No gym? No equipment? No problem! Do these exercises from home or outside
Going to the gym may not always be practical, but that doesn’t mean your workout should suffer. We tapped three fitness experts to give us workout-from-anywhere exercises you can do wherever you spend the most time (even if it’s your home office). The best part? No hefty gym membership!
In the Woods
Eliza Flynn, a personal trainer based in the United Kingdom who specializes in pre- and post-natal exercise, says she loves to use Mother Nature as her training ground. Her favorite piece of athletic equipment? A fallen tree in the woods near her home. (A playground balance beam that is low to the ground will work as well.) Here are a few of her recommended moves:
First, practice your balance skills by walking around the tree trunk, but with your eyes closed. “By removing one of your senses, you have to heighten your other senses and rely on the feedback from your feet,” she says. Try to do this exercise barefoot, or in shoes with thinner soles.
Next, challenge yourself with some mountain climbers, exercises that work several different muscle groups and are great for building cardio endurance, core strength and agility. Start in a high plank with your hands on the tree. Drive alternate knees toward your chest as fast as you can, keeping your shoulders stacked over your wrists and your core engaged. “You can get a total body workout in just this one exercise,” Flynn says.
At the Park
“A kids’ playground is the ultimate out-of-doors gym,” says Amanda Webster, a certified fitness instructor. While her nine-year-old son hits the monkey bars to make up his own yoga poses, Webster uses the swings, picnic tables, parallel bars and the slide as exercise stations. Here are a few of her go-to moves:
On the slide, Webster suggests starting out by climbing up its surface as fast as you can, and then letting your body slide down. “It’s really an amazing leg workout,” she says. Then, hook your feet to the bar at the top of the slide (many slides have them) and do a set of intense crunches. Finally, do step-ups to strengthen your abdominals, leg muscles and gluteals, standing sideways instead of facing the slide. To do a sideways step-up, step on the slide toward your left side, with your left foot followed by the right one. Then, reverse the leading foot, back to the starting position. Repeat the action, alternating the leading foot each time.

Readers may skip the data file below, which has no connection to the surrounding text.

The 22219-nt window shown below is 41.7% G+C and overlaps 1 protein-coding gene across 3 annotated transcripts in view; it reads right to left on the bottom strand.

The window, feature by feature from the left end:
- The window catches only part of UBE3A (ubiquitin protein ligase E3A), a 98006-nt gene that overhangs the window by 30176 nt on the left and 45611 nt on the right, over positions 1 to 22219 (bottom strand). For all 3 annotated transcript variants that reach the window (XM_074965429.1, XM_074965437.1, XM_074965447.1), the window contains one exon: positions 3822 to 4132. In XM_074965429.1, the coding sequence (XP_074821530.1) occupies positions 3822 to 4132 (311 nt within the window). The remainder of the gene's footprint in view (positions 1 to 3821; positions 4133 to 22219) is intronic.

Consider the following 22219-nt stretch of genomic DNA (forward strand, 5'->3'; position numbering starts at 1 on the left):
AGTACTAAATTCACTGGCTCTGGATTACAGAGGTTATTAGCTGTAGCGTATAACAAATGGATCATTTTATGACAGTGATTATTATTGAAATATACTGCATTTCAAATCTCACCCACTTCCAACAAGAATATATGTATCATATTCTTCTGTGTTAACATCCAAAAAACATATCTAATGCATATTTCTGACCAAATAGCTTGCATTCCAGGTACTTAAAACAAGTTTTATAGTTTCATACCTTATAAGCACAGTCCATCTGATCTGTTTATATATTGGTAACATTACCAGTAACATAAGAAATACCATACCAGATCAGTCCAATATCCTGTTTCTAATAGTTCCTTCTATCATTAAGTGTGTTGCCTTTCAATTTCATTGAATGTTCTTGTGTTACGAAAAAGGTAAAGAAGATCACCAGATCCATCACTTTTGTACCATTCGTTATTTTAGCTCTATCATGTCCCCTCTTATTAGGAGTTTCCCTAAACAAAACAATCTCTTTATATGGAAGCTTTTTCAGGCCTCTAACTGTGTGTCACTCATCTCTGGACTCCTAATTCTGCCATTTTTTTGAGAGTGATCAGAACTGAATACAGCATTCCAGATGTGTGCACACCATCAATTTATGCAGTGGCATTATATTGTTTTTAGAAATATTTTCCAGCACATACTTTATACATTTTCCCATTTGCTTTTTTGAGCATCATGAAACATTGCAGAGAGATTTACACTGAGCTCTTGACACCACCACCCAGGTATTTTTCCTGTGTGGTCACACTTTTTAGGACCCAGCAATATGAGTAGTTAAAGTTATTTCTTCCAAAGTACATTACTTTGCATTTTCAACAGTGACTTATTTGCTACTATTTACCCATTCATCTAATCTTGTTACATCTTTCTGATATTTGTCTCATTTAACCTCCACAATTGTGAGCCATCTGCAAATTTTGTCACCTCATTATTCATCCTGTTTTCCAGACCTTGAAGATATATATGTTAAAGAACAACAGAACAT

On a park bench or the bench of a picnic table, Weber recommends box jumps, a plyometric exercise designed to help athletes develop power quickly. To do a single box jump, stand in an athletic position, with your feet shoulder-width apart, at a comfortable distance from the park bench. When you’re ready to jump, drop into a quarter squat, extend your hips, swing your arms and propel yourself onto the bench, leading with one leg and landing on two legs. Instead of trying to stick your landing as a gymnast might, try to land quietly, as a cat might. Feeling energetic? If you’re working on a picnic table, enhance the jump to a double box jump up onto the tabletop. Step down when finished.
At Your Home or Office
Don’t have time to head outside for a long workout? Try a Pilates-inspired micro-workout whenever you have a few minutes to increase flexibility and circulation. These moves are courtesy of Nora St. John, education program director for Balanced Body, an online Pilates community.
In the midst of a busy day, it’s a good idea to “take a moment to take stock in your standing posture” to fight the negative effects of sitting, St. John says. One great move: the standing rolldown. Start by nodding your head, then imagine rolling through your spine, one vertebra at a time. Roll down as far as is comfortable, stopping if you experience any back pain. As you roll down, imagine drawing your abdominals in and up to support the front of your spine.
Squats are excellent for building leg strength and strengthening the pelvic floor, and can be done anywhere as well; try 10 repetitions, then on the final repetition, hold position and count to 10 slowly. You can also pulse in the squat position. “Try lifting your heels as you pulse and wow — your quads will be on fire!” St. John says.
Finish with some countertop or desktop push-ups. Simply place your hands on top of a desk or other stable surface and step back until your body is in one long, diagonal line. Bend and straighten arms. As arms bend, lower your body toward the desk, and then return to the starting position. “Although your arms are working hard, your spinal muscles and core are working to support the spine, and your legs should be active to support the lower body,” she advises. Repeat 10 times.
Don’t own a set of kettlebells or a stairclimber? No worries. Try these household items instead:
Instead of kettlebells
Use filled water bottles, jugs of laundry detergent, teakettles or paint cans.
Instead of dumbbells
Use canned food. Dumbbells have a smaller hold but cans are wider, and that makes the move more challenging for bicep curls.
Instead of resistance bands
Try holding a towel above your head and pulling both ends to engage muscles. Or, use a belt for inner-thigh exercises: Wrap the belt around your quads and push the legs away from each other.